Deferred-Payment Gift Annuity
This type of gift might appeal to you if you want to support Lewis & Clark, are 40 to 60 years old, have a high income, need to benefit now from a current tax deduction, and are interested in augmenting potential retirement income.
The deferred-payment gift annuity involves the current transfer of cash or marketable securities in exchange for which Lewis & Clark agrees to pay the donor an annuity starting at a future date—usually at the donor's retirement. The gift can consist of a single transfer, a series of transfers, or periodic transfers to the plan in high-income years.
You realize an immediate charitable deduction for the gift portion of each transfer to establish a deferred gift annuity. A portion of each annuity payment, when the payments begin, will be a tax-free return of principal over the life expectancy of the annuitant. When appreciated long-term capital-gain securities are transferred, any reportable capital gain is spread out over the donor’s life expectancy.
Gift Range: $10,000 or more
Example: A married couple, Michael and Lisa, both 57, wish to supplement their retirement income with deferred-payment gift annuities. After consulting with their own financial advisors and a member of our staff, they decide to contribute $25,000 each year for the next ten years to our gift annuity program.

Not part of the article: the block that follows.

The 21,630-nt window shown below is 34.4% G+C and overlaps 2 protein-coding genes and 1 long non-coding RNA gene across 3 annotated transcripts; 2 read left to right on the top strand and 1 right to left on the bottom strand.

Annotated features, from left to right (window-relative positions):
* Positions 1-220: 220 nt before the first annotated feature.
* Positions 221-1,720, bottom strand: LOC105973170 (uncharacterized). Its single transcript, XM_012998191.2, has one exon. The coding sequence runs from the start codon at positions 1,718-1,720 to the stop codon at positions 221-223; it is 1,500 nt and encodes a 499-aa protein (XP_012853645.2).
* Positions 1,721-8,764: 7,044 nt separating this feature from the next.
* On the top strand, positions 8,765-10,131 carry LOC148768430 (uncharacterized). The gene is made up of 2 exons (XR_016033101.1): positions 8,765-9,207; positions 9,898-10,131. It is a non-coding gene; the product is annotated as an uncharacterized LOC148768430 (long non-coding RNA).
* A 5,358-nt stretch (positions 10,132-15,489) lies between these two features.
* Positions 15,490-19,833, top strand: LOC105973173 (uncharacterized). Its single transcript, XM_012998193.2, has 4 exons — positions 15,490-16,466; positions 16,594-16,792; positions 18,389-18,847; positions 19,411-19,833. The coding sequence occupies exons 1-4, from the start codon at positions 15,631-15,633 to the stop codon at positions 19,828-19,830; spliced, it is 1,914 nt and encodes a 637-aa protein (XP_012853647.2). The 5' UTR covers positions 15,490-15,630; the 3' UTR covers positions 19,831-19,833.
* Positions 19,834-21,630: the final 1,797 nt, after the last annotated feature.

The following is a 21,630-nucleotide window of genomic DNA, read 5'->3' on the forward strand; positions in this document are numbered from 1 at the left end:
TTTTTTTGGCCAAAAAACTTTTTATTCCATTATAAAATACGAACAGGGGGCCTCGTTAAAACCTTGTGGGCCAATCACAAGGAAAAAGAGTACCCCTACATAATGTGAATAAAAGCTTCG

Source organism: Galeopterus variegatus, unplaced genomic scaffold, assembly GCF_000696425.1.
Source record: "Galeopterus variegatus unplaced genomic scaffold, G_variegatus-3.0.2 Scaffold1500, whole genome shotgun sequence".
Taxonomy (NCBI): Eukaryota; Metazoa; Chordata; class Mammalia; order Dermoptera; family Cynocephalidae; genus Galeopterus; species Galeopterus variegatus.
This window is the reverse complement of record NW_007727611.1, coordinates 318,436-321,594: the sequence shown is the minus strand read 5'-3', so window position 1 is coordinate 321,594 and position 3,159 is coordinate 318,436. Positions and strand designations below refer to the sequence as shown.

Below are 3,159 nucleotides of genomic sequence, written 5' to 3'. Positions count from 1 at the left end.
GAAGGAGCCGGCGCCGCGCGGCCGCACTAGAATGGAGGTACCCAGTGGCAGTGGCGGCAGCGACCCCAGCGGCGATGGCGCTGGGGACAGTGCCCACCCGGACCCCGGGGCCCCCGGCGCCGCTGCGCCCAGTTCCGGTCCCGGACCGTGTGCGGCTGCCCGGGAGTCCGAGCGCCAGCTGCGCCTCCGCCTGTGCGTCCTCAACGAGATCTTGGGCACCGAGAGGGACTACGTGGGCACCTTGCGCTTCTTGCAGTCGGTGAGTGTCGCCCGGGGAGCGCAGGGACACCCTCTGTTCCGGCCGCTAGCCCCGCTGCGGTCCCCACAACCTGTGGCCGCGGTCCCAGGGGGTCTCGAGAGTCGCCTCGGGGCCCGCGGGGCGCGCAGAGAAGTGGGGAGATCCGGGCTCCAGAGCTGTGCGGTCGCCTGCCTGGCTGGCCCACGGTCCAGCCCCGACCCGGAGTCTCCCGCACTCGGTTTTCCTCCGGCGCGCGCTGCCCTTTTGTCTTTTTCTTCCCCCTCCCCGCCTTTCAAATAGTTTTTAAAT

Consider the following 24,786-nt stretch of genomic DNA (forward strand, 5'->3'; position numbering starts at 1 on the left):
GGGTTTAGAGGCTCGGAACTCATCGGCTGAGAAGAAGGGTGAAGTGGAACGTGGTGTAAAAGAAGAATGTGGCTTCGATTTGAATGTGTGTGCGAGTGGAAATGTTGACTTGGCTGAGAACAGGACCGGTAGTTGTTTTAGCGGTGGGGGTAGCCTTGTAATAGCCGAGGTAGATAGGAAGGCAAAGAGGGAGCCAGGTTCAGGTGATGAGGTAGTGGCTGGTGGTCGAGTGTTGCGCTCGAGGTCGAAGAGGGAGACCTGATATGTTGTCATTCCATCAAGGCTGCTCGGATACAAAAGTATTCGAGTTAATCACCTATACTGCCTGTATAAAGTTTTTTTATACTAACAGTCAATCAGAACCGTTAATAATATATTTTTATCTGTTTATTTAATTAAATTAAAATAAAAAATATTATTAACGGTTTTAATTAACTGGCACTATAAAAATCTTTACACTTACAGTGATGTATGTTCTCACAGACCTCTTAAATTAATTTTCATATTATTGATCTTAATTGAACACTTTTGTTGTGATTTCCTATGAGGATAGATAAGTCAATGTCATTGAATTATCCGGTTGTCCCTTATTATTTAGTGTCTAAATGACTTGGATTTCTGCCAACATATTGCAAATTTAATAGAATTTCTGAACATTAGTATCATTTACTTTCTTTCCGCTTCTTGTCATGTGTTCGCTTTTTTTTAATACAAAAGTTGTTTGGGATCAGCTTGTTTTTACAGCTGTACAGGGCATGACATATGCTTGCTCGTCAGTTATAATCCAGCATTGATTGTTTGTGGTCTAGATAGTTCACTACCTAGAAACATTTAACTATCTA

The tax and financial benefits of this arrangement to Michael and Lisa are as follows:
- Under the deferred-gift arrangement, Michael and Lisa are entitled to a charitable deduction for each annual contribution. While the deductions vary from year to year, the total charitable deduction over the ten-year period—based on current IRS mortality and interest assumptions—will be approximately $94,900 (about 37.9% of the amount they contribute over the ten-year period).
- Beginning in the year they both attain the age of 67, when retirement income becomes important, Michael and Lisa will receive $13,575 each year from their well-planned annuities. In addition, a portion of those payments will be excludable from their taxable income for their life expectancy.
- Unlike a qualified retirement plan, there are no upper limits to their contributions or other restrictive requirements on the design of the plan.
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